After Terrence Malick made Days of Heaven in the late 1970s, he didn’t make another film for two decades. Because he shunned the press like the cinematic equivalent of Thomas Pynchon, speculation was rampant as to the reasons why. It was rumored that the ordeal of making Days and its subsequent commercial failure soured him on filmmaking but as it turned out he was working on various screenplays over the years. And then, in 1998, he resurfaced with an adaptation of James Jones’ 1962 novel The Thin Red Line about the World War II battle for Guadalcanal. The end result was an unconventional epic that eschewed traditional storytelling for a philosophical meditation on war, nature and death. It also featured a star-studded cast with most of the marquee names (John Travolta and George Clooney) relegated to cameos while relative unknowns (Jim Caviezel and Ben Chaplin) were given significant screen time. Not surprisingly, critics gave it rave reviews while mainstream audiences were put off by its artsy approach, preferring instead Steven Spielberg’s much more visceral and convention WWII epic, Saving Private Ryan (1998). The folks at the Criterion Collection have rewarded fans of Malick’s film by giving it the deluxe treatment.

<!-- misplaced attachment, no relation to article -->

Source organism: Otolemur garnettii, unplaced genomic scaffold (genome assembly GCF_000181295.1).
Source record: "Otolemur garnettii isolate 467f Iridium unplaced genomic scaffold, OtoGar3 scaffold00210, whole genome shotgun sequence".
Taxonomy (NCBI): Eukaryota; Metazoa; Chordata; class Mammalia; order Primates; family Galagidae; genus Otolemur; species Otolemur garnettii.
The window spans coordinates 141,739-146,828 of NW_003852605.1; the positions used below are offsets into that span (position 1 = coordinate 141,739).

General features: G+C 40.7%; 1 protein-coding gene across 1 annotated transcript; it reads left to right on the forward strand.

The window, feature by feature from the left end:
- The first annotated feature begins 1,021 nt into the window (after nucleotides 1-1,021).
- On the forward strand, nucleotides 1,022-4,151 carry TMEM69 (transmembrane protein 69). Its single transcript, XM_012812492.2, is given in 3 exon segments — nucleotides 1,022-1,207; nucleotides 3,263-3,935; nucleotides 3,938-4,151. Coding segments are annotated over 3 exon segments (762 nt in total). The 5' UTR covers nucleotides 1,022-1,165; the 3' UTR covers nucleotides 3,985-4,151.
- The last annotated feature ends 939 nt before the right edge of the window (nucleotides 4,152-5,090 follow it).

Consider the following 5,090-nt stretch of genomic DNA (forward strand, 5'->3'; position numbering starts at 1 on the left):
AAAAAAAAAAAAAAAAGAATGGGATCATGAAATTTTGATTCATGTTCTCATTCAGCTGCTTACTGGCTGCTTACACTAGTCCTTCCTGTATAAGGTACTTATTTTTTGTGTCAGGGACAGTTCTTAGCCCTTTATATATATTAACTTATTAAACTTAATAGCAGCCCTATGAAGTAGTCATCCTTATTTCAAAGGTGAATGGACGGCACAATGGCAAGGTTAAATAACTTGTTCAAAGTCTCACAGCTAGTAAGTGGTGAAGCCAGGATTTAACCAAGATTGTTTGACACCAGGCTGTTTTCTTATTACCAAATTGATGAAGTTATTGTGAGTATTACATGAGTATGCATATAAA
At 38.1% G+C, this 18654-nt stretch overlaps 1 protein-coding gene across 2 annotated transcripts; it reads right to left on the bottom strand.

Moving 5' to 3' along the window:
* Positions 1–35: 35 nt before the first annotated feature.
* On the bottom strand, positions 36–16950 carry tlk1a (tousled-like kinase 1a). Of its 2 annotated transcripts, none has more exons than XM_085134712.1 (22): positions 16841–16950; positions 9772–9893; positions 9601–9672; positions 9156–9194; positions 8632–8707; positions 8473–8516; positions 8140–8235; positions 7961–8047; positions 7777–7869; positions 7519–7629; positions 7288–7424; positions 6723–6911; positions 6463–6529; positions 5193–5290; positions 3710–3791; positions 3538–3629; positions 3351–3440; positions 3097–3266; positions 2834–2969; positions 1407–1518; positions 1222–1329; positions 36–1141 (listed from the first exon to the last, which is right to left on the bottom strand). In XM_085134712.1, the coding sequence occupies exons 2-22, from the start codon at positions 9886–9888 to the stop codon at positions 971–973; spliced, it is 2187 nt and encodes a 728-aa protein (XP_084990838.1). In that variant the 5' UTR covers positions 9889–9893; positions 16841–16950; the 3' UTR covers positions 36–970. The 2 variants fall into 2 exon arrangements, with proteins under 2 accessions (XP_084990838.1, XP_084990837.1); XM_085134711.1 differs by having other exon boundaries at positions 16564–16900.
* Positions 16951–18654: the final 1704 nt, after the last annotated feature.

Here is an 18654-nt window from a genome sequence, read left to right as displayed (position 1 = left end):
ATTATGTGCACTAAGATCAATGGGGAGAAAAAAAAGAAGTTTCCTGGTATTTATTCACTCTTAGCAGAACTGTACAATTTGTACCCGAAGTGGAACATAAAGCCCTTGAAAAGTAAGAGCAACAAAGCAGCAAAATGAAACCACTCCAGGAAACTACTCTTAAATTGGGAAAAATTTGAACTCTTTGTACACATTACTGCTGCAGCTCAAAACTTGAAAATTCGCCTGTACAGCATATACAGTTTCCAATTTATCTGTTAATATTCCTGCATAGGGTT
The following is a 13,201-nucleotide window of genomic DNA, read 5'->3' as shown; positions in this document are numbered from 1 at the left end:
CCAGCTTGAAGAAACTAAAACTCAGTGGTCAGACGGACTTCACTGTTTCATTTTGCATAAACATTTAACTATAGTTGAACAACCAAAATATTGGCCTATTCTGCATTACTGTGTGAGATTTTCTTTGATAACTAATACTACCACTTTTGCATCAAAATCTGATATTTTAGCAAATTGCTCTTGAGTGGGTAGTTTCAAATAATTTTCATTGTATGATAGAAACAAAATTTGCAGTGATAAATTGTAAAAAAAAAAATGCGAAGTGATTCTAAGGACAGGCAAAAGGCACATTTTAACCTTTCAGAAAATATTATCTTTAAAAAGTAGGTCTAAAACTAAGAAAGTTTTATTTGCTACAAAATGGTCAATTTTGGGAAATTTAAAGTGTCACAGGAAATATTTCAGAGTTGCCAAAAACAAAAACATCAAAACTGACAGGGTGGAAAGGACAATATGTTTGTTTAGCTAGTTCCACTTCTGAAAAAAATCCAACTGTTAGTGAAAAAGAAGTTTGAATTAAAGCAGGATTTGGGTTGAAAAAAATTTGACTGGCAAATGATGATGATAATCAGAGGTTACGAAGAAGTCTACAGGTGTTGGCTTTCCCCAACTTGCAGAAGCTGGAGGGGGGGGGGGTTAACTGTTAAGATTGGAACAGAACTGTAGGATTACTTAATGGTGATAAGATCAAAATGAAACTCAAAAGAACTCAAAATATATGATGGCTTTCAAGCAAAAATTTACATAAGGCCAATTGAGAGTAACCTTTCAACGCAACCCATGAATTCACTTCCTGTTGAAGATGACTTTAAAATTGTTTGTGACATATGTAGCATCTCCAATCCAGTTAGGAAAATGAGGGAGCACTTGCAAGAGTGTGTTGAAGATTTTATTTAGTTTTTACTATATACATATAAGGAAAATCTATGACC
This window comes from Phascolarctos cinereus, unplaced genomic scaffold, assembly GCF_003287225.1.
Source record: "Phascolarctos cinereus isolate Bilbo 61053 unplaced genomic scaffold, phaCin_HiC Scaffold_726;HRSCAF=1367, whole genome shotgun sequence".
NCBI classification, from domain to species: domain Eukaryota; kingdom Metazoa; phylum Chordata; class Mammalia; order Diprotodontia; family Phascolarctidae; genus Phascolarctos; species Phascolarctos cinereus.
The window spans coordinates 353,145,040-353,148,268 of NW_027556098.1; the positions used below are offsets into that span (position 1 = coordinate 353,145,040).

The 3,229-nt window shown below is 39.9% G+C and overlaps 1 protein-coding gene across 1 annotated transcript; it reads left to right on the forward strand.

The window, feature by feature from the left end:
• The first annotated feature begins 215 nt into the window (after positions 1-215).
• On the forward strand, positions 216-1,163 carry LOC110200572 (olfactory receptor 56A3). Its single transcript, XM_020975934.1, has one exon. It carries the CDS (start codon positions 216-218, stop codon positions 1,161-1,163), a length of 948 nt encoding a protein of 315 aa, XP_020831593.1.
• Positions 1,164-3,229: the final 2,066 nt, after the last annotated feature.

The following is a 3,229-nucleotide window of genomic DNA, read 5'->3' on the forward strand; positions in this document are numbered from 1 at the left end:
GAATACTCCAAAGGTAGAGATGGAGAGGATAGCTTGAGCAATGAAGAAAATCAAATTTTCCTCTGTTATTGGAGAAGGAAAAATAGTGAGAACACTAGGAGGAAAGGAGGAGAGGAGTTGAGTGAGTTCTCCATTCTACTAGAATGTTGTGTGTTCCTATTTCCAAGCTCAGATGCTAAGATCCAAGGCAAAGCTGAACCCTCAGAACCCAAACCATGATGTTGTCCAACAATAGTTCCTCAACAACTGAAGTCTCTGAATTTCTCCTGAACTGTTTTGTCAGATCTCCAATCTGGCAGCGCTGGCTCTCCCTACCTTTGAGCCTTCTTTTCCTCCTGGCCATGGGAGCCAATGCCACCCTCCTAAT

The first shot of the film is of a crocodile sinking rather ominously into the water, followed by a stunning shot of sunlight streaming through the leaves of a tree as a voiceover narration says, “what’s this war in the heart of nature? Why does nature vie with itself?” These ruminations about the nature of war and the environment play over a montage of absolutely beautiful scenery and we meet Private Witt (Jim Caviezel) living among the natives in an Eden-esque paradise but this is soon shattered when he spots a Navy patrol boat nearby. The AWOL soldier is brought back and made a stretcher bearer in C Company by First Sergeant Welsh (Sean Penn) who sees the war in a very different way than Witt. He is more of a realist to Witt’s philosopher. They’re all shipped off to Guadalcanal where they’re ordered to invade and take the island from the Japanese forces because of its strategic importance.